How are you getting through these challenging times? Corona lock-down isn't all that easy. I'm the type who loves getting out, even if it's a walk around the block. Actually, especially in our rather rural area, in theory I can take a walk. But Gd has decided to continue winter a bit longer.

I had to contort myself to get this photo taken earlier.

Now I'll get off the computer after posting this. Here's my little message and plans:

Even when rain resumes, I'll keep the sun in my mind. It's there, even when hidden. I'll dress as nicely as I can, even though I'm not going out. I plan another walk inside while listening to a class, like yesterday. I'll turn on the heat, so I won't suffer from the cold.

I'll finish Shabbat preparations and take out a cake and challot from the freezer.

Gd willing I'll read another children's book or story or poem at 2pm Israel time.

May Gd give us health and sense of humor to survive these difficult challenging times. I really thank Him for scheduling the corona lock-down after Purim, because all the family came here for Purim.

Thursday, March 19, 2020

Corona Lock-down Tips: Keeping Fit, Even if You Can't Get Out

Life in the Corona Lock-down, all the restrictions we're now living in, makes keeping fit much more difficult.

Yesterday I took two "walks" to keep up my general fitness. Since, like most everyone, I can't really estimate how many steps and distance I've walked at home*, I rely on two pedometer apps on my phone.  You can see their icons on the screenshot to your right.

The pedometers I use are free. One is more sensitive than the other. They each have a purpose, and I keep the phone on me all the time, except when it's charging.

There are two ways to find icons for your phone:
1- google play store and "search" free pedometer
2-go into "chrome" or whatever you use and just google "free pedometer"
Match up the icons with those on my home screen.

On the bottom there's the icon on the far left, showing two feet. It's very simple to use and sensitive enough to most walking around the house. And Gd willing when this lock-down is over, it shows a realistic amount of steps when shopping and in museums etc.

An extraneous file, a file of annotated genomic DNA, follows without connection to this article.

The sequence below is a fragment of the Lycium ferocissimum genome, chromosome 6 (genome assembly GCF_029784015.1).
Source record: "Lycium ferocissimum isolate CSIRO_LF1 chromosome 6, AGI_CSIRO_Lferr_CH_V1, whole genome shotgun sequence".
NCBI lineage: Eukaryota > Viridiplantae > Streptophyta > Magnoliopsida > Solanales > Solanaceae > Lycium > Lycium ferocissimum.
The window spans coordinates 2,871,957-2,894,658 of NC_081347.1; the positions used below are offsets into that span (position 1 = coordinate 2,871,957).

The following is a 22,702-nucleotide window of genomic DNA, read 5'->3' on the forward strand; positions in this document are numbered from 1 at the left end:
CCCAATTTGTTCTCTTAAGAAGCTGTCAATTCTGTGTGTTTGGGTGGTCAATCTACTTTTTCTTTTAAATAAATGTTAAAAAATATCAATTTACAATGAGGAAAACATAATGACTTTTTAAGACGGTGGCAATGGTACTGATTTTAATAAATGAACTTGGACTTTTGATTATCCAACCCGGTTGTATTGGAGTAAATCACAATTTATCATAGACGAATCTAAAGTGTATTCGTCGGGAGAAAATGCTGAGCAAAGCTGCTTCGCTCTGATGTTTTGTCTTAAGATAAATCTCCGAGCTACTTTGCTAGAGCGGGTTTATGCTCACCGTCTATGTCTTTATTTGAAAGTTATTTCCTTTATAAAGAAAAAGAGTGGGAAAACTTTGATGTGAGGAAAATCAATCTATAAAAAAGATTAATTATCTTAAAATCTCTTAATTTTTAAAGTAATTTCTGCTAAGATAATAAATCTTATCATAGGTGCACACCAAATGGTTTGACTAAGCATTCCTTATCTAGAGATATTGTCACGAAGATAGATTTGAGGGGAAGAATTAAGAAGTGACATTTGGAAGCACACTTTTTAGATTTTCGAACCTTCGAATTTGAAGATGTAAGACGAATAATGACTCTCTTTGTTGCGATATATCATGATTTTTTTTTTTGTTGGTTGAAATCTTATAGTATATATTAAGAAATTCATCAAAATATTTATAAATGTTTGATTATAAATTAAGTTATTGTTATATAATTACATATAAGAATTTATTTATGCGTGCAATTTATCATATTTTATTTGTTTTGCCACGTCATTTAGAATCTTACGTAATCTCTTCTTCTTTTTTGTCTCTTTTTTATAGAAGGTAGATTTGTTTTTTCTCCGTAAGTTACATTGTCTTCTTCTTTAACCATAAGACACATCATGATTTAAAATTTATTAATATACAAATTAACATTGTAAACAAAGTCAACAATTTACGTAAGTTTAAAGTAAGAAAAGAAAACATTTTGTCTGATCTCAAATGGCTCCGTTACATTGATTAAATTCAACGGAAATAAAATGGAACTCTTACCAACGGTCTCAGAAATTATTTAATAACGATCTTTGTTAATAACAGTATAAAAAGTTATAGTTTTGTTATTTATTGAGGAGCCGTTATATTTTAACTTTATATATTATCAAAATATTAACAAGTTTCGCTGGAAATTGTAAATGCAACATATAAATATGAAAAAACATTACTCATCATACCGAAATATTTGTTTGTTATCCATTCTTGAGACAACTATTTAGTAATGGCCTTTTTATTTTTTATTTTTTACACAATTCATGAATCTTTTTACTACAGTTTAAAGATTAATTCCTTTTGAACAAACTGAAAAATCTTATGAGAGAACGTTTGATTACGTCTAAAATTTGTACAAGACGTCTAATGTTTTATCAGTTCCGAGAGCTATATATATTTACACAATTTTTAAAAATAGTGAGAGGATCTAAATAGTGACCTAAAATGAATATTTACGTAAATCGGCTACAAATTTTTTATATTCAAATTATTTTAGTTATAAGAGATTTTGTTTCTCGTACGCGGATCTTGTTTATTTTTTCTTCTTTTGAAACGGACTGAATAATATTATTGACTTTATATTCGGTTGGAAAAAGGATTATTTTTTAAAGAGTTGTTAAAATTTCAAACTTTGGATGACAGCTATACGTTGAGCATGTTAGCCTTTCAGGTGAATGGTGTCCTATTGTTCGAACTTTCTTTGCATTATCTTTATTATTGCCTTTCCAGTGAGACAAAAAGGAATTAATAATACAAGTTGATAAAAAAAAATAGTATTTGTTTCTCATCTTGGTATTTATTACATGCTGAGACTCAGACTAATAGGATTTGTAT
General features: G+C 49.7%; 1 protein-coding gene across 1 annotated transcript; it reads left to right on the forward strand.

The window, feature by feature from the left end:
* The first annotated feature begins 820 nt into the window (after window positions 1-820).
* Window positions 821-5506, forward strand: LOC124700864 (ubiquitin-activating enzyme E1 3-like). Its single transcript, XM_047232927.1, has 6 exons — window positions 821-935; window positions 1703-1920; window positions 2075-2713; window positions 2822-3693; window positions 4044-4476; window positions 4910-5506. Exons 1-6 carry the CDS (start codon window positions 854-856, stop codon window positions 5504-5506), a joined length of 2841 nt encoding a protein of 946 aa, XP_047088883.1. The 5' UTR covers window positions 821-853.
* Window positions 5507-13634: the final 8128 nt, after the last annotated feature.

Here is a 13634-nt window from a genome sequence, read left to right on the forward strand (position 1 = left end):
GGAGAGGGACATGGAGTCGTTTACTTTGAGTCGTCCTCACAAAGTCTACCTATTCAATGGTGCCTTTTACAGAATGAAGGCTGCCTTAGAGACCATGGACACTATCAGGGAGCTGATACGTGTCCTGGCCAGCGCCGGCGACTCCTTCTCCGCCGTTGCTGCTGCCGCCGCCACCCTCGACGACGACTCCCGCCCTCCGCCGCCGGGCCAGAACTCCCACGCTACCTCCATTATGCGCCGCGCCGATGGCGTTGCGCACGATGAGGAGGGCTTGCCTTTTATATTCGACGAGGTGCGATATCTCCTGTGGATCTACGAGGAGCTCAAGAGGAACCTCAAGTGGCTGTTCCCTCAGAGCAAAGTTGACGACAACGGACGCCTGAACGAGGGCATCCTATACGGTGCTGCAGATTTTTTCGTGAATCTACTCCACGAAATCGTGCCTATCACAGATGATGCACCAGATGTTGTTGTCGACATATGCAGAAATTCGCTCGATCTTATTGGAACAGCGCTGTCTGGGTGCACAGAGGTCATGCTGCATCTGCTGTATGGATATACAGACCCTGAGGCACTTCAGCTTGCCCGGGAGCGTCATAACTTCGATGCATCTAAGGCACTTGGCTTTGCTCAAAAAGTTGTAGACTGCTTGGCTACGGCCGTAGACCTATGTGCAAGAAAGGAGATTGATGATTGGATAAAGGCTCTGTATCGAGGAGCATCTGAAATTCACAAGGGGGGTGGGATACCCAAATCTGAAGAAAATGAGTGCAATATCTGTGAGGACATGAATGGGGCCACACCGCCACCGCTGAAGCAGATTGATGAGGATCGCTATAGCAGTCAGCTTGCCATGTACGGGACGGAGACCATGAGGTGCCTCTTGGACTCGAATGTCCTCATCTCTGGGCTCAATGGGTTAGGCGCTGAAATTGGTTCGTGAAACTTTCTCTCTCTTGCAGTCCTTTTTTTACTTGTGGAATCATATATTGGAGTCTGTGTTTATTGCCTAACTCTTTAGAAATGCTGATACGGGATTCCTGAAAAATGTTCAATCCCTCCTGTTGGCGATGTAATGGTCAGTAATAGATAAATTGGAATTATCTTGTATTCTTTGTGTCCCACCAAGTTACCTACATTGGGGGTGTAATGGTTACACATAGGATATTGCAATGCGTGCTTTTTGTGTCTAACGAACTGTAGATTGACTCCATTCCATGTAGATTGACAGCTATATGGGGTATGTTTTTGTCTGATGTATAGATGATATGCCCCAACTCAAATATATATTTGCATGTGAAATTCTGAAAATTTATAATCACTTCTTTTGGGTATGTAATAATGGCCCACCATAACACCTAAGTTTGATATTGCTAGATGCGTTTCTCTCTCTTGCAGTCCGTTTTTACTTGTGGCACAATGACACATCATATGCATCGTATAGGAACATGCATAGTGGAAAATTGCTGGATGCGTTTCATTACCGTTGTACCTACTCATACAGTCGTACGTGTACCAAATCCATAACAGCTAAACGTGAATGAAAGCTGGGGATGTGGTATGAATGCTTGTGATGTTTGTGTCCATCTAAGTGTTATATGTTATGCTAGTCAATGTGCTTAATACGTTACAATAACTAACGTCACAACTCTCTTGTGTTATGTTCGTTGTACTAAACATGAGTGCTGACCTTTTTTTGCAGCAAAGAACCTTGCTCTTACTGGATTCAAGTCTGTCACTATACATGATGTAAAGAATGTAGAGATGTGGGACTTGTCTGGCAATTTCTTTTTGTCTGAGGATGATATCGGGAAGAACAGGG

There's another pedometer app on the second row, far right with one foot. This pedometer, even at its most sensitive is less so. I like that it shows me how much "serious walking" I've done.

After installing a pedometer, you have to personalize it. Go to "settings," and add whatever info they ask. The most important is "pace distance." You can check the accuracy of that by counting your steps as you walk and check that the app has the same number. "Sensitivity" can also be adjusted. You may need to tweak here and there. I uninstalled one, since it was horrendously inaccurate. The app on the bottom of my screen is more sensitive. I generally try to turn it off when in a car or bus.

Please tell me how you're managing. Is this helpful?

*I turned on facebook live for company. You can join in. Here are the recordings.

Tuesday, March 17, 2020

One of My Favorite Books, Madeline, Filmed

I loved the book Madeline when I was a child. Like many, since it's in rhyme I had it memorized. And then I read it to my children.

And now I've read it for the public on facebook. This is the only way I can read to my grandchildren, now that we're in corona virus lock-down, a quasi-quarantine.

My plan is to read more books on facebook live. Tune in. I hope you enjoy.

Monday, March 16, 2020

Living in The Corona Virus Lock-down

This is something I wrote on facebook and think it really should be here, too:

Keep a grip on reality in the corona virus restriction/lock-down world: Unless you've been ordered by the medical authorities to keep strict quarantine, staying home and being sedentary is more dangerous for your health than going outside and taking a solitary walk.

You can even walk with one or two others, as long as you strictly keep your distance. Only in crowded places would a mask be advisable, and apparently, they aren't all that useful.

I'm lucky to live in a relatively rural community, where it's pretty easy to find an empty road for walking or running.

So walk with headphones to talk on the phone or listen to music, radio, lecture or an audio-book. Or, like me, turn on facebook live and talk to the world.

When I was out last night for a walk I saw young people running for fun and fitness and others walking in small groups. Physical exercise brings on "happy hormones," which prevent depression.

Gd willing we'll survive this, too.

Benji Lovitt keep the jokes going.

Thursday, March 12, 2020

Coronavirus, My Opinion

Neighbor's coronavirus themed
  Mishloach Manot, Purim gifts
I'll start with the bottom line. I think that the world has gone berserk.

Maybe I've seen too many deaths and injuries from war, Arab terror, car accidents, innumerable illnesses of all kinds, funerals etcetera.

International economies, trade, and more are crashing.

Now even though an epidemic/pandemic whatever is predicted, at present  the number of people actually ill from coronavirus is infinitesimal considering the world's population. Even in the countries most affected, it's less than other causes of death.

But the "precautions" are endangering people. The precautions are causing economic damage, both on a personal level and national, international. Staying home isn't healthy. It's depressing. It causes overeating or starvation. It's sedentary. That causes major health problem, especially in the same age population that is considered most endangered by the virus.

Children stuck at home get bored and get into trouble. Accidents, too.